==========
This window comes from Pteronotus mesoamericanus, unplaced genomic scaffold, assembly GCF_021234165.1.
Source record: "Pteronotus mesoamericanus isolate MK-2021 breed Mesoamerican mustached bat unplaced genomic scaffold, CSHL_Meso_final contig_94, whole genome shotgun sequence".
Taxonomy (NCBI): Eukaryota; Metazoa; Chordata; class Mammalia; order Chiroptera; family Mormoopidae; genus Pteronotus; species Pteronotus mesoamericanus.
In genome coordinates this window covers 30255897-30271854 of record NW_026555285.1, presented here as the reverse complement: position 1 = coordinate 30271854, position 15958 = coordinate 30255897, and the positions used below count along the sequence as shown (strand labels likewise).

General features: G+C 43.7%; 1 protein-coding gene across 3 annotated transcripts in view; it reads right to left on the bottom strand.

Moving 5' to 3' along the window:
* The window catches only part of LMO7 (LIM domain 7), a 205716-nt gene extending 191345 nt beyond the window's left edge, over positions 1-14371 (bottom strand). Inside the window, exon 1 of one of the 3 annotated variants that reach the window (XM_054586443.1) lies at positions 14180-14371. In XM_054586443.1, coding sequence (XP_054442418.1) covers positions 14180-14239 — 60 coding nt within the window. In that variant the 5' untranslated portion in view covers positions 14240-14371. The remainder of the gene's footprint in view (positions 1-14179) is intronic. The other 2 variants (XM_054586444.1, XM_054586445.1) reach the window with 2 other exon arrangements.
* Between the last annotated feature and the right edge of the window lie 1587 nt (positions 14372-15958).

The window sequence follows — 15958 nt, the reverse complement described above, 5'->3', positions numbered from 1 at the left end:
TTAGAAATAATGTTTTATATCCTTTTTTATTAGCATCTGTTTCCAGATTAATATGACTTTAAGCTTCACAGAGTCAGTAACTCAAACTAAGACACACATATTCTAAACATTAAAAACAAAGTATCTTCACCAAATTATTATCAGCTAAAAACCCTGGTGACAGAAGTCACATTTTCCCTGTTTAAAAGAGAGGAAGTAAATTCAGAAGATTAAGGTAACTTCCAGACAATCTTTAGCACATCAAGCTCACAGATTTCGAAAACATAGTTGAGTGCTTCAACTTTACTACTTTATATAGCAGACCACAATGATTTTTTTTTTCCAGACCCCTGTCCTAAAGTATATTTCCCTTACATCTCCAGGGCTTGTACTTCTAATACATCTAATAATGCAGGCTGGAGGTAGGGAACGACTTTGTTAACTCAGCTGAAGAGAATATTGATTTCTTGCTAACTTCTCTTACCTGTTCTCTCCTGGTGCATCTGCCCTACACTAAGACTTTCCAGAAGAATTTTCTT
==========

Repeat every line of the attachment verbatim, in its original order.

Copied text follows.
This window comes from Pteronotus mesoamericanus, unplaced genomic scaffold, assembly GCF_021234165.1.
Source record: "Pteronotus mesoamericanus isolate MK-2021 breed Mesoamerican mustached bat unplaced genomic scaffold, CSHL_Meso_final contig_94, whole genome shotgun sequence".
Taxonomy (NCBI): Eukaryota; Metazoa; Chordata; class Mammalia; order Chiroptera; family Mormoopidae; genus Pteronotus; species Pteronotus mesoamericanus.
In genome coordinates this window covers 30255897-30271854 of record NW_026555285.1, presented here as the reverse complement: position 1 = coordinate 30271854, position 15958 = coordinate 30255897, and the positions used below count along the sequence as shown (strand labels likewise).

General features: G+C 43.7%; 1 protein-coding gene across 3 annotated transcripts in view; it reads right to left on the bottom strand.

Moving 5' to 3' along the window:
* The window catches only part of LMO7 (LIM domain 7), a 205716-nt gene extending 191345 nt beyond the window's left edge, over positions 1-14371 (bottom strand). Inside the window, exon 1 of one of the 3 annotated variants that reach the window (XM_054586443.1) lies at positions 14180-14371. In XM_054586443.1, coding sequence (XP_054442418.1) covers positions 14180-14239 — 60 coding nt within the window. In that variant the 5' untranslated portion in view covers positions 14240-14371. The remainder of the gene's footprint in view (positions 1-14179) is intronic. The other 2 variants (XM_054586444.1, XM_054586445.1) reach the window with 2 other exon arrangements.
* Between the last annotated feature and the right edge of the window lie 1587 nt (positions 14372-15958).

The window sequence follows — 15958 nt, the reverse complement described above, 5'->3', positions numbered from 1 at the left end:
TTAGAAATAATGTTTTATATCCTTTTTTATTAGCATCTGTTTCCAGATTAATATGACTTTAAGCTTCACAGAGTCAGTAACTCAAACTAAGACACACATATTCTAAACATTAAAAACAAAGTATCTTCACCAAATTATTATCAGCTAAAAACCCTGGTGACAGAAGTCACATTTTCCCTGTTTAAAAGAGAGGAAGTAAATTCAGAAGATTAAGGTAACTTCCAGACAATCTTTAGCACATCAAGCTCACAGATTTCGAAAACATAGTTGAGTGCTTCAACTTTACTACTTTATATAGCAGACCACAATGATTTTTTTTTTCCAGACCCCTGTCCTAAAGTATATTTCCCTTACATCTCCAGGGCTTGTACTTCTAATACATCTAATAATGCAGGCTGGAGGTAGGGAACGACTTTGTTAACTCAGCTGAAGAGAATATTGATTTCTTGCTAACTTCTCTTACCTGTTCTCTCCTGGTGCATCTGCCCTACACTAAGACTTTCCAGAAGAATTTTCTT